Last Friday, bestselling authors from around the globe gathered at CrimeFest in Bristol to hear the announcement of the Debut Dagger long list...

For fifteen years the CWA has been encouraging new writers with its Debut Daggers; a crime novel competition that attracts hundreds of entries from all over the world. Last year’s winner was from Australia and previous short lists have included authors from India, Canada and New Zealand- so it really is very much an international competition.

This year I plucked up the courage to put myself forward.

‘Believe in yourself,’ my husband said. ‘What have you got to lose?’

The entry fee of £36 is steep compared to other writing contests but I wanted to know if my book was good enough to stand out from the crowd. And given the reputed quality and quantity of the entries, not to mention the judges themselves (most of whom are linked to major publishing houses) I figured it would be a good test of my manuscript’s potential. Plus of course the winner is more or less guaranteed a publishing contract- a juicy carrot indeed.

As it turns out submitting stood me in good stead for the querying process as well. You have to send in your first three thousand words along with a short synopsis, which is pretty much what agents ask for too.

Tightening my opening pages, making them as tense and exciting as possible, and condensing my plot into a one page summary taught me a lot about editing. And it was also helpful when it came to pitching to agents later.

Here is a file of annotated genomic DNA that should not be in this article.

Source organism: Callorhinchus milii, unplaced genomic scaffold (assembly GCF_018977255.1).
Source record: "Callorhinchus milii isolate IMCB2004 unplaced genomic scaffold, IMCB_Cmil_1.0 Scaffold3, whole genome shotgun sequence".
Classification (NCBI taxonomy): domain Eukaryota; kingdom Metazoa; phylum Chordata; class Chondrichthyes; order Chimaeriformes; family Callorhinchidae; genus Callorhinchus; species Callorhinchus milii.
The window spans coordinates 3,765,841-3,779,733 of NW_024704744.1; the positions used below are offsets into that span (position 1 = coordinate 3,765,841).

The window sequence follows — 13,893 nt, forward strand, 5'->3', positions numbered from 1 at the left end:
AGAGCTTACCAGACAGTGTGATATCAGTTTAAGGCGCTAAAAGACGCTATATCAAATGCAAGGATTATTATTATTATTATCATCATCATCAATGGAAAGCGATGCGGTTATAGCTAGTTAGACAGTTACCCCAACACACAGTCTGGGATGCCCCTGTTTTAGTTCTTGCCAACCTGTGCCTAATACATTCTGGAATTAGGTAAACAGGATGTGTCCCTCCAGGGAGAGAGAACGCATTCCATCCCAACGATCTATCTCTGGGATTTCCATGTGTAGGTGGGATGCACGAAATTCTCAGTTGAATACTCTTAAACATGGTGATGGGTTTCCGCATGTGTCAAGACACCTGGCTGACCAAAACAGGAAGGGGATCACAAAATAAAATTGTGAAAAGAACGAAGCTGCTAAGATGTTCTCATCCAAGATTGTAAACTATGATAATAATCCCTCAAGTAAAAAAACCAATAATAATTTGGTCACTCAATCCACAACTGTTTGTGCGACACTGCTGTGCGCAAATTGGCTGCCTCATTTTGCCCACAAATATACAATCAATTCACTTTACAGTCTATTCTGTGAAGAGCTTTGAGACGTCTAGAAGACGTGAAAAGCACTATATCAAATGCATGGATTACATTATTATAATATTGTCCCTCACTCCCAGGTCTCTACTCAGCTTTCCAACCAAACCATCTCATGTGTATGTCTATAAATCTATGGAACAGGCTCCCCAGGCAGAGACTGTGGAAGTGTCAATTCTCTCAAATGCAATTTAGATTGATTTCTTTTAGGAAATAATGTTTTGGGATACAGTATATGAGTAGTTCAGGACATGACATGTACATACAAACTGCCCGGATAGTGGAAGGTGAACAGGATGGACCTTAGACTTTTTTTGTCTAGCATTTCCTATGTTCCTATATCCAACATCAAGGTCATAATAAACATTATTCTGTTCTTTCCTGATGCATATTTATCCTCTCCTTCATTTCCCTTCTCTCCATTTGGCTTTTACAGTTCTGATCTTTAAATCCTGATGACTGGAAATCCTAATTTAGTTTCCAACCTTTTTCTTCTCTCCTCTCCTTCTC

As the announcement date drew closer I tried telling myself it was a long shot and plenty of people get publishing contracts without winning competitions. But still, I couldn't help hoping and by last Friday I was as tense as the time I accidentally drove a golf buggy onto a dual carriageway (true story).

I couldn't make it to CrimeFest this year and had just put my boys to sleep when the email came through. The subject line was- Debut Dagger Longlisted. I opened it and screamed.

‘What’s wrong, Mummy?’ said my youngest rushing out of bed.

‘Nothing’s wrong,’ I said hugging him tight and suffocating him with kisses. ‘I've just had some very good news.’

That night I didn't sleep a jot.

Victoria Slotover has written for the Daily Express and Ham & High newspapers and won the 2013 Full Stop Short Story Competition. Her crime novel, Broken has been long listed for the 2017 Debut Daggers. She is represented by Alice Lutyens at Curtis Brown